Postby jon » Thu Jan 12, 2017 5:44 pm

Here is the original Bloomberg article that the Financial Post published:

Norway Is First Nation to Switch Off FM Radio
by Kim McLaughlin
BloombergTechnology
January 11, 2017, 9:00 PM MST

  • Norway’s lonely digital-broadcasting push risks being the last
  • Emergence of web-streaming lessens consumer reliance on radio
As Norway switches off its FM radio network this week, other nations have abandoned similar plans, leaving the Scandinavian country a lonely beacon of digital-only broadcasting in a world that’s rapidly moving on to music streaming and podcasts.

The switch to digital audio broadcasting, a first for any country, will be watched closely by other European nations, which are starting to question the benefits of shutting down analog networks. Success in Norway may be the last hope for enthusiasts and electronics retailers to revive digital-radio plans that have largely ground to a halt in the rest of the world.

“Norway is a thought leader, certainly a technology leader,” Ford Ennals, chief executive officer of Digital Radio UK, said in a telephone interview. “In the U.K., we are definitely more cautious. We want it to be listener-led. We don’t want to force everyone to do this.”

Norway’s blueprint to replace FM has been in place for years, originating with its first digital broadcasts back in 1995. The technology offers better sound than analog FM, is easier to tune and more affordable for broadcasters because it uses spectrum more efficiently. But in the intervening decades, a different technology took hold: internet radio and music streaming from companies such as Spotify Ltd. and Apple Inc., and Pandora Media Inc. in the U.S.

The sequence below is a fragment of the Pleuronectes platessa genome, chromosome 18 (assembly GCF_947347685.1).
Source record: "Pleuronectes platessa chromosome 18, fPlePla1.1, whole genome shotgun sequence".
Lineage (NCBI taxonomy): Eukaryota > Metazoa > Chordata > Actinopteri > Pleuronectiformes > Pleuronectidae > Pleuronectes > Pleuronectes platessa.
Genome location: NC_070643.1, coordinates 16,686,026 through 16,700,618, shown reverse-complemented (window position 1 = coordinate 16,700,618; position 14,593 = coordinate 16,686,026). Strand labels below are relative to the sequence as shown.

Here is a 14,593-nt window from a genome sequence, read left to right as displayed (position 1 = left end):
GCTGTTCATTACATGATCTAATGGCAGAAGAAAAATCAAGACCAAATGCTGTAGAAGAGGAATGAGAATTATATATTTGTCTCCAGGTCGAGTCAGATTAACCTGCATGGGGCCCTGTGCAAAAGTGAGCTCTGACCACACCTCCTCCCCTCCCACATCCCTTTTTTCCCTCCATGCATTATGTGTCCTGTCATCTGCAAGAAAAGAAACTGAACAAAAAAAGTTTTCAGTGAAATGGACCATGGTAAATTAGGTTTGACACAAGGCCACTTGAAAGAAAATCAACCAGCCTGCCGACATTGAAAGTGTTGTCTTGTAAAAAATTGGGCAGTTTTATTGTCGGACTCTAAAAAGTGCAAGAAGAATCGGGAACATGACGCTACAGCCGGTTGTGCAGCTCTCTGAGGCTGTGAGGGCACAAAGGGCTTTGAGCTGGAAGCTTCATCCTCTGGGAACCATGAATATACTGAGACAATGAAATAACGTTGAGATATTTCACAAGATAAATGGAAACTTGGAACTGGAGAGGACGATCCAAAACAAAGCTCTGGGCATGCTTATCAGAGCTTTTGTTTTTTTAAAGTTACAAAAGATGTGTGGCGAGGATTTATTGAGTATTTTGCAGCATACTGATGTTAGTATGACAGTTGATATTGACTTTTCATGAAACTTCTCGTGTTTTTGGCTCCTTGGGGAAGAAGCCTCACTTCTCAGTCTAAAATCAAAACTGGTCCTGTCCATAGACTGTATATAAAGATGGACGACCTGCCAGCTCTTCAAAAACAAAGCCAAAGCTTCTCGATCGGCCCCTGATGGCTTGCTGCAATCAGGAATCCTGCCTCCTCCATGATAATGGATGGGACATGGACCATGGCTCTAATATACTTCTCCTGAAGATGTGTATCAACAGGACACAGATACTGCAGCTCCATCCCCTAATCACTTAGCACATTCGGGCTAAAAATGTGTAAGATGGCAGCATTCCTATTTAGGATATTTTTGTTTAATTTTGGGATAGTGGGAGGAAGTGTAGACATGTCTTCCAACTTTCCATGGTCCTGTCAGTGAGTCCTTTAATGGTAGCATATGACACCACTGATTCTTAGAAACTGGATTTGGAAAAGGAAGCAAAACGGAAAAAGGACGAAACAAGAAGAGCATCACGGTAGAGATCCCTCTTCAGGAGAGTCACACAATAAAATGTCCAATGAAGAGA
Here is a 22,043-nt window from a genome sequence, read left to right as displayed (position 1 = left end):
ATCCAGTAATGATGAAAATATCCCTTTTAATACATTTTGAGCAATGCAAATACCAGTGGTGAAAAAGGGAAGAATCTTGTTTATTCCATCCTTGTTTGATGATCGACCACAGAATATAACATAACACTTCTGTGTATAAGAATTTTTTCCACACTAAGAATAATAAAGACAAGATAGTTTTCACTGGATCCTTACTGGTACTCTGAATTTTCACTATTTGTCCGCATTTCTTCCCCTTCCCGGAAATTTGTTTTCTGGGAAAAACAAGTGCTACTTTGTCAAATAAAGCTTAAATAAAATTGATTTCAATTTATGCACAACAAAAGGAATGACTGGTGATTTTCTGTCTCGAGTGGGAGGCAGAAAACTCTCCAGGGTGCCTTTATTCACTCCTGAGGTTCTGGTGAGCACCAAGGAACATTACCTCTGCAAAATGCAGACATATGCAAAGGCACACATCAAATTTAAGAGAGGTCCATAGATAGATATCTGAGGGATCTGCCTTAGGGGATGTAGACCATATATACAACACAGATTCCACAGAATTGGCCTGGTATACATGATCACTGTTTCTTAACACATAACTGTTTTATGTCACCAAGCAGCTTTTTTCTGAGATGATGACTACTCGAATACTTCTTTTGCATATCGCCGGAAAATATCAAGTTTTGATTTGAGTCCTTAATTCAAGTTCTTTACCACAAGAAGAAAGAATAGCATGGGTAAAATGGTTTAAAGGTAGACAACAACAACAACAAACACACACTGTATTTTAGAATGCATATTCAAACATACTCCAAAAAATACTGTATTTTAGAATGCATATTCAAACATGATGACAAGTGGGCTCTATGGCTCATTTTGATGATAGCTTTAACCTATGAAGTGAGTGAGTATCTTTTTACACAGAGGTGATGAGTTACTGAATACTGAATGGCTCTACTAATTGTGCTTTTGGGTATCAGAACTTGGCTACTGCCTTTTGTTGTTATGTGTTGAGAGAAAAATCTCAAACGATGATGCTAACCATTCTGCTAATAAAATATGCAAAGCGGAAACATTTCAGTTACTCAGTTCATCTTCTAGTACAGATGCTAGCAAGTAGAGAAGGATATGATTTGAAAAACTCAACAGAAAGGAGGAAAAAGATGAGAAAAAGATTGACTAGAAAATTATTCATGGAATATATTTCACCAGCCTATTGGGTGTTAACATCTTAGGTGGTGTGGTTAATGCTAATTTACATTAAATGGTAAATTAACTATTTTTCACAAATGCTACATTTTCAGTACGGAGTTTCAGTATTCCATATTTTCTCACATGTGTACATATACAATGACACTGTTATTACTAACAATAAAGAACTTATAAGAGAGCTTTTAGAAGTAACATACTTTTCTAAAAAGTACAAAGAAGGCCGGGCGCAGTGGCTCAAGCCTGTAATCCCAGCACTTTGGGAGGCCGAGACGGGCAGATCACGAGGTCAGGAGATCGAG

The trend isn’t likely to reverse. New cars are routinely equipped with dashboards that connect to the internet and smartphones through services such as Android Auto and Apple Carplay. At last count, Spotify had 40 million paying users worldwide and Apple Music counted 20 million. There are dozens more services -- streaming lets consumers create their own playlists, and they can pay to avoid commercials. Traditional radio stations have also gone online.

Norway is starting by winding down FM signals in Bodo, north of the Arctic Circle, with the rest of the country to follow later in 2017. The capital, Oslo, will be hit Sept. 20, although many local radio stations will be allowed to continue broadcasting on the FM dial for the next five years.

For a sparsely-populated nation like his, keeping FM alive wasn’t an alternative, said Ole Jorgen Torvmark, chief executive officer of Digital Radio Norway. In Norway, 74 percent of the population have one or more DAB radios, he said.